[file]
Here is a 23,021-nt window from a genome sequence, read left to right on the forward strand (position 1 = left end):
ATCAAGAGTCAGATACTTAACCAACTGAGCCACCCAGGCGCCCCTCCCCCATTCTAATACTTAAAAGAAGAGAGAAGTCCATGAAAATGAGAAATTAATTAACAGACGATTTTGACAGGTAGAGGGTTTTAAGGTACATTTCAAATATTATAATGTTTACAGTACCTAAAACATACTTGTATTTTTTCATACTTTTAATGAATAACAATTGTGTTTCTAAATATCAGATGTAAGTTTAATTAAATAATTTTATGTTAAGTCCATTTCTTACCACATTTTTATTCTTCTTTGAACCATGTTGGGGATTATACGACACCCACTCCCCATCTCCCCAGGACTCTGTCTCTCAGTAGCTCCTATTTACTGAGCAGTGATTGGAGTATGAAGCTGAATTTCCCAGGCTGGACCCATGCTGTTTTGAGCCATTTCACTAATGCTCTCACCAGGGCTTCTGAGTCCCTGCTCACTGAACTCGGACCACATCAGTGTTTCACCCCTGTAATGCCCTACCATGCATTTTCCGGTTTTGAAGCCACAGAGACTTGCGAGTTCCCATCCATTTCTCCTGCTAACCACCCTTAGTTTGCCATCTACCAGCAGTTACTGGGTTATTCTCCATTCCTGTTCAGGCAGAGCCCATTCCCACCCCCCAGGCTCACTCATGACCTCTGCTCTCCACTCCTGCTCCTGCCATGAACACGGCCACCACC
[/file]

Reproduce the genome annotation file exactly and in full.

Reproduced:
Here is a 23,021-nt window from a genome sequence, read left to right on the forward strand (position 1 = left end):
ATCAAGAGTCAGATACTTAACCAACTGAGCCACCCAGGCGCCCCTCCCCCATTCTAATACTTAAAAGAAGAGAGAAGTCCATGAAAATGAGAAATTAATTAACAGACGATTTTGACAGGTAGAGGGTTTTAAGGTACATTTCAAATATTATAATGTTTACAGTACCTAAAACATACTTGTATTTTTTCATACTTTTAATGAATAACAATTGTGTTTCTAAATATCAGATGTAAGTTTAATTAAATAATTTTATGTTAAGTCCATTTCTTACCACATTTTTATTCTTCTTTGAACCATGTTGGGGATTATACGACACCCACTCCCCATCTCCCCAGGACTCTGTCTCTCAGTAGCTCCTATTTACTGAGCAGTGATTGGAGTATGAAGCTGAATTTCCCAGGCTGGACCCATGCTGTTTTGAGCCATTTCACTAATGCTCTCACCAGGGCTTCTGAGTCCCTGCTCACTGAACTCGGACCACATCAGTGTTTCACCCCTGTAATGCCCTACCATGCATTTTCCGGTTTTGAAGCCACAGAGACTTGCGAGTTCCCATCCATTTCTCCTGCTAACCACCCTTAGTTTGCCATCTACCAGCAGTTACTGGGTTATTCTCCATTCCTGTTCAGGCAGAGCCCATTCCCACCCCCCAGGCTCACTCATGACCTCTGCTCTCCACTCCTGCTCCTGCCATGAACACGGCCACCACC